There are two issues here. The first step is to figure out which part is faster: the import statement, or the call.

So, let's do that:

```
$ python -mtimeit 'import math'
1000000 loops, best of 3: 0.555 usec per loop
$ python -mtimeit 'from math import sqrt'
1000000 loops, best of 3: 1.22 usec per loop
$ python -mtimeit -s 'from math import sqrt' 'sqrt(10)'
10000000 loops, best of 3: 0.0879 usec per loop
$ python -mtimeit -s 'import math' 'math.sqrt(10)'
10000000 loops, best of 3: 0.122 usec per loop
```

(That's with Apple CPython 2.7.2 64-bit on OS X 10.6.4 on my laptop. But python.org 3.4 dev on the same laptop and 3.3.1 on a linux box give roughly similar results. With PyPy, the smarter caching makes it impossible to test, since everything finishes in 1ns… Anyway, I think these results are probably about as portable as microbenchmarks ever can be.)

So it turns out that the `import`

statement is more than twice as fast; after that, calling the function is a little slower, but not nearly enough to make up for the cheaper `import`

. (Keep in mind that your test was doing an `import`

for each call. In real-life code, of course, you tend to call things a lot more than once per `import`

. So, we're really looking at an edge case that will rarely affect real code. But as long as you keep that in mind, we proceed.)

Conceptually, you can understand why the `from … import`

statement takes longer: it has more work to do. The first version has to find the module, compile it if necessary, and execute it. The second version has to do all of that, and then *also* extract `sqrt`

and insert it into your current module's globals. So, it has to be at least a little slower.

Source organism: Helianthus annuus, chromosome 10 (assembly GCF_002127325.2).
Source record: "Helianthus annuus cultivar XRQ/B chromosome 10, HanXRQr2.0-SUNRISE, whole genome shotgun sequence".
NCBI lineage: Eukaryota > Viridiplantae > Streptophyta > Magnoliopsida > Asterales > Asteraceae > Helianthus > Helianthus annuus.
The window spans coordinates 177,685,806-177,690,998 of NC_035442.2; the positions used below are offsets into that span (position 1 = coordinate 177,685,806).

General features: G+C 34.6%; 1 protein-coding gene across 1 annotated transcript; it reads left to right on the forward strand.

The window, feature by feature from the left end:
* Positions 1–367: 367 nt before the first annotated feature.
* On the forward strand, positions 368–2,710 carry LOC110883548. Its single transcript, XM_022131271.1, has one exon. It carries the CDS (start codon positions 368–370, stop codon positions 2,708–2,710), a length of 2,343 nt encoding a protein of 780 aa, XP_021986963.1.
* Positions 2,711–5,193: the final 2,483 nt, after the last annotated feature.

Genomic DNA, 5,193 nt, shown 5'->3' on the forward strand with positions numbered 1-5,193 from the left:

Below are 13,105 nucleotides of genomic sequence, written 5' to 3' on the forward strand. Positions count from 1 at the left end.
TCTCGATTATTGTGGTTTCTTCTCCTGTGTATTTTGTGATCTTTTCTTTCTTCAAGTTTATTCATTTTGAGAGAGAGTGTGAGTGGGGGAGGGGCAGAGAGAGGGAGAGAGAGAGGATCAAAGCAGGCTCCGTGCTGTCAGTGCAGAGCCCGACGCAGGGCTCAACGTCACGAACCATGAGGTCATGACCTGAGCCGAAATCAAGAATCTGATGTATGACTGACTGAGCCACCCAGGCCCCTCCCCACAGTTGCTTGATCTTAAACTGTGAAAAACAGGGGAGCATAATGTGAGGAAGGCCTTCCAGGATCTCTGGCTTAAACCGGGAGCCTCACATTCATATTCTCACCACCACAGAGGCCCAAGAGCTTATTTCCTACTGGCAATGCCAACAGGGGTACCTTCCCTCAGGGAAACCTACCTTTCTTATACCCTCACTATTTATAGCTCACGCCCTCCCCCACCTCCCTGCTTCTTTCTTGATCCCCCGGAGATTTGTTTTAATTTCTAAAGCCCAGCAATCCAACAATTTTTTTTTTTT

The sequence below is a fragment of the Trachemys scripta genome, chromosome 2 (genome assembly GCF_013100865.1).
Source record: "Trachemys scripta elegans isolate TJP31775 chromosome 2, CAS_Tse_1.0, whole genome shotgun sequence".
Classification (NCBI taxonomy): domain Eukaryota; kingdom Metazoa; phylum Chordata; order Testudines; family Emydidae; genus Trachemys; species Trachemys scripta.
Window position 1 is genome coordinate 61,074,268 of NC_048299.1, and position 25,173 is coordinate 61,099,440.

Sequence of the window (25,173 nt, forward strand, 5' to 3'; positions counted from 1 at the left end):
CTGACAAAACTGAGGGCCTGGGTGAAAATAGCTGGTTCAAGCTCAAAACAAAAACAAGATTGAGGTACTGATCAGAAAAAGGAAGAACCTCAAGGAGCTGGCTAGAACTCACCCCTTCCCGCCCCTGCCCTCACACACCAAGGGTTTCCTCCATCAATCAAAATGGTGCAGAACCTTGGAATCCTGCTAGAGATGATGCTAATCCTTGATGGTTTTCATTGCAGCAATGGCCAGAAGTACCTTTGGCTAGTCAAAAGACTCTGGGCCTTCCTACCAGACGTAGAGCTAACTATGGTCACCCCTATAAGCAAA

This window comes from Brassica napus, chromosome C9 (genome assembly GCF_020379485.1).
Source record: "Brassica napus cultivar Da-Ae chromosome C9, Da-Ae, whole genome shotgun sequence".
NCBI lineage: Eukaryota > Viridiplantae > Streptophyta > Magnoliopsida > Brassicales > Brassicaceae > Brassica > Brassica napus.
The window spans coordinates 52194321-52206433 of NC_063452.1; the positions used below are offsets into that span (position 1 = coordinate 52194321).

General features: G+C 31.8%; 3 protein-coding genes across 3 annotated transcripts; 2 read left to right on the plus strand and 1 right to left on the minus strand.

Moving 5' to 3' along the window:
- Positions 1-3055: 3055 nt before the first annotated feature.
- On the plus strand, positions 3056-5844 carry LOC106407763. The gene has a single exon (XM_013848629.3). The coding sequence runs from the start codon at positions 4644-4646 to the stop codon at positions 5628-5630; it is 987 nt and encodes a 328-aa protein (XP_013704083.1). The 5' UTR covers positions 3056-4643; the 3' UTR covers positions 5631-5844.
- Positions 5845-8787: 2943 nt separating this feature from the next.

If you look at the bytecode (e.g., by using the `dis`

module and calling `dis.dis('import math')`

), this is exactly the difference. Compare:

```
0 LOAD_CONST 0 (0)
3 LOAD_CONST 1 (None)
6 IMPORT_NAME 0 (math)
9 STORE_NAME 0 (math)
12 LOAD_CONST 1 (None)
15 RETURN_VALUE
```

… to:

```
0 LOAD_CONST 0 (0)
3 LOAD_CONST 1 (('sqrt',))
6 IMPORT_NAME 0 (math)
9 IMPORT_FROM 1 (sqrt)
12 STORE_NAME 1 (sqrt)
15 POP_TOP
16 LOAD_CONST 2 (None)
19 RETURN_VALUE
```

The extra stack manipulation (the `LOAD_CONST`

and `POP_TOP`

) probably doesn't make much difference, and using a different argument to `STORE_NAME`

is unlikely to matter at all… but the `IMPORT_FROM`

is a significant extra step.

Surprisingly, a quick&dirty attempt to profile the `IMPORT_FROM`

code shows that the majority of the cost is actually looking up the appropriate globals to import into. I'm not sure why, but… that implies that importing a whole slew of names should be not much slower than importing just one. And, as you pointed out in a comment, that's exactly what you see. (But don't read too much into that. There are many reasons that `IMPORT_FROM`

might have a large constant factor and only a small linear one, and we're not exactly throwing a huge number of names at it.)

One last thing: If this ever really does matter in real code, and you want to get the best of both worlds, `import math; sqrt = math.sqrt`

is faster than `from math import sqrt`

, but gives you the same small speedup to lookup/call time. (But again, I can't imagine any real code where this would matter. The only time you'll ever care how long `sqrt`

takes is when you're calling it a billion times, at which point you won't care how long the import takes. Plus, if you really do need to optimize that, create a local scope and bind `sqrt`

there to avoid the global lookup entirely.)

`python -mtimeit "from math import pow, sqrt, sin, fabs, ceil, floor, fmod"`

only takes a fraction more than`python -mtimeit "from math import pow"`

, which doesn't support the theory. – NPE Aug 9 '13 at 19:13